Poster guidelines

Poster guidelines

Poster requirements

  • Title: The title of the poster, as submitted, should run across the top of your poster. The title should be easily readable from a distance.
  • Authors and affiliations: These should appear below the title. The name of the presenting author should be underlined. You should include your contact information.
  • Poster: Should follow Abstract headings.

Size: We recommend poster size A0 (841 x 1189 mm / 33.1 x 46.8 in).

Good poster principles

Your poster should be an advertisement for your ideas, findings or techniques; so good posters apply the techniques of salesmanship to seize and hold viewers’ attention:

  • Titles and sub-headings should be short and to the point.
  • The content should be concise and logical.
  • The design should look good, using attractive colours, graphics and typography.
  • Viewers should be able to scan material quickly. You have about 3 seconds to attract viewers!
  • A poster is not an enlarged journal article—be brief, concise, and don’t overwhelm viewers with too much information.
  • Should acknowledge funding source.

Tips for making a successful poster

  • Rewrite your abstract into poster format. Simplify everything and avoid large amounts of data.
  • Use bold characters to stress a point. Use them sparingly and in preference to underlining or writing phrases or sentences in capitals.
  • Avoid over-crowding your poster. Leave “breathing space” around the text to make it more readable. Aim for 40% text, 40% graphics and 20% empty space.
  • Keep body text left aligned.
  • Use photographs or coloured graphs where possible to add visual interest.
  • Convert complex numerical tables to graphs or charts. Avoid long numerical tables.

Style & Formatting

  • Use sans serif fonts for titles and headings (for example, Arial, Franklin Gothic, Helvetica, Tahoma, Trebuchet or Verdana).
  • Use serif fonts for the body (for example: Times New Roman, Palatino).
  • Use headings to identify sections.
  • Stick to the same size and style of font for all body types. Illustration captions can use a different font, size and style, but keep this consistent throughout all captions in the poster.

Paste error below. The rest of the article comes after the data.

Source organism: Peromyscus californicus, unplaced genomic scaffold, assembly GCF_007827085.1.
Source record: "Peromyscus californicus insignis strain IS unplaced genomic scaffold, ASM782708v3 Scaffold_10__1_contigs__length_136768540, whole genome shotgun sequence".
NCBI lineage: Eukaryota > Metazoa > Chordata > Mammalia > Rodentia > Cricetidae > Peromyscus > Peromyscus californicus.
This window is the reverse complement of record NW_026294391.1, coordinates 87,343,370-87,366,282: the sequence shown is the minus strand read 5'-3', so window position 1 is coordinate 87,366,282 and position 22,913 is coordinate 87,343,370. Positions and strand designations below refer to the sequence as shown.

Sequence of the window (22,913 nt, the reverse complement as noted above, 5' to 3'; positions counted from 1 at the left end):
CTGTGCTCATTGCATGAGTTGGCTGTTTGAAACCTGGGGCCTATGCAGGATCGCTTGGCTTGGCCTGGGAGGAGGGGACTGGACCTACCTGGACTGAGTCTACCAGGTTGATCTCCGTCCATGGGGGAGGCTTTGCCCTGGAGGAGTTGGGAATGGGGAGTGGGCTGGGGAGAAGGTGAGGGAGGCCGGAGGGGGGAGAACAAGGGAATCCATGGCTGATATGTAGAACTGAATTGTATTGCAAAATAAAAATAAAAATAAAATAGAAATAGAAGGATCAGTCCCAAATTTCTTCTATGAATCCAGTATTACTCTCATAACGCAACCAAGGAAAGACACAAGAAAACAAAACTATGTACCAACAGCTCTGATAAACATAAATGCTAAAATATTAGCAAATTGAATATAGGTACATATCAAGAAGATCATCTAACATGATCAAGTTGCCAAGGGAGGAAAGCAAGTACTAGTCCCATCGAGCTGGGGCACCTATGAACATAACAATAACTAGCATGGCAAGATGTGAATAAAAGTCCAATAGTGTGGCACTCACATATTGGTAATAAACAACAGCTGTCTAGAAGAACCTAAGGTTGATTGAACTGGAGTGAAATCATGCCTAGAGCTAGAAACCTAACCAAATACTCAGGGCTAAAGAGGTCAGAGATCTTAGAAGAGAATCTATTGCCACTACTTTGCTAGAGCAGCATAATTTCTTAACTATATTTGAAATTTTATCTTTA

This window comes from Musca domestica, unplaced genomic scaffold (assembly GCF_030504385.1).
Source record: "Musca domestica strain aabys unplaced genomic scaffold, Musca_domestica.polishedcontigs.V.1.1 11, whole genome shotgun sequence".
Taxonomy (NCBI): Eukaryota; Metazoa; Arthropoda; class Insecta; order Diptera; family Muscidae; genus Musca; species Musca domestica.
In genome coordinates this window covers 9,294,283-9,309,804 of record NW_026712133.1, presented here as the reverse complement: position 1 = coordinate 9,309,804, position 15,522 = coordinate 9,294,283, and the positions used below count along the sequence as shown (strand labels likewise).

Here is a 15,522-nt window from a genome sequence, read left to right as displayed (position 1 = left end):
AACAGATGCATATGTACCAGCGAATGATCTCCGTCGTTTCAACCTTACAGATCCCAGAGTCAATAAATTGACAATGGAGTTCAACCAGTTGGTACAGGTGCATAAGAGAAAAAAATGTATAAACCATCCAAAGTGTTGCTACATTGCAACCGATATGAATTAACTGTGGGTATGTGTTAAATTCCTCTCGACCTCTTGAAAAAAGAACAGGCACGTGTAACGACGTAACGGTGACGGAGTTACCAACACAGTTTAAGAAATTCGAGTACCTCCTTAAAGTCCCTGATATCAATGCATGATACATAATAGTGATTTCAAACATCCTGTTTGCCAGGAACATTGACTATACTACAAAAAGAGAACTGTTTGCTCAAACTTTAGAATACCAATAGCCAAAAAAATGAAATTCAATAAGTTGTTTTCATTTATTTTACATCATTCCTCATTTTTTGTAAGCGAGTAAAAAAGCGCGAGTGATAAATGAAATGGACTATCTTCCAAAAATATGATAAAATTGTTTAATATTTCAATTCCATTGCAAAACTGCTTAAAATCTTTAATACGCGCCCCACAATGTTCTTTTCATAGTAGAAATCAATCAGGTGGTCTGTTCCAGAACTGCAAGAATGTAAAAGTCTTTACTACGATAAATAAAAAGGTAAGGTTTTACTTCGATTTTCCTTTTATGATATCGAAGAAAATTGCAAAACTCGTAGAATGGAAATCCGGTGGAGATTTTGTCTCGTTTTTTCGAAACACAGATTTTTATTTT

• Do not use all CAPS, as it is hard to read. Try to use “Sentence case.”
  • Stick to word count of about 300 to 800 words
  • Bullet points are easier to read (use phrases rather than full sentences).
  • Avoid long stretches of text.
  • Break up text with pictures, tables, figures, etc. This can save space and illustrate points easier.

Graphics & Images

  • Graphics and Images can be tricky.
  • Just because it looks good on the screen does not mean it will print well!
  • Graphics should have a resolution of at least 300dpi.
  • Try to avoid using screen shots – they are usually 72 dpi – screenshots are extremely pixilated (blurry) when printed on a large poster.
  • DO NOT make graphics larger by stretching them on the screen. They will not look good. Size and resolution must be captured at origination (i.e.: scanning at a high resolution).
  • Excel graphs and clip art are okay to manipulate because they are different types of graphics than digital photos or scanned images.
  • Consider putting a thin border around each graphic – it makes them look better.
  • Do not use pictures from websites. Apart from copyright problems that may arise, the resolution of web illustrations is usually too low to print clearly.

Other Considerations

  • Prepare a summary or small print out of the poster
  • Be able to summarize the poster’s key points and conclusion(s) in 2-3 sentences.
  • Prepare several versions of your remarks lasting from 30 seconds to 4 minutes
  • Be able to explain the most challenging parts of the poster, especially the figures and tables.

While standing next to your poster during the conference

    • Choose clothing colours that coordinate with your poster.
    • Have a notebook and pen to write notes.
    • Your poster might be freestanding – that is – don’t count on having a table to rest things on!
    • Remember to adjust to the audience’s changing needs—some will want explanations of the poster and others will just want to look for a short time.
    • Ask your viewers what they want to know about before explaining the poster. This will save time and focus on what they really want to know and discuss.
    • Spend extra time going over and explaining figures and tables.
    • Listen to feedback.
    • Remember to interact and network
    • Enjoy and have fun!

This 30th edition of IFAMA is hosted by: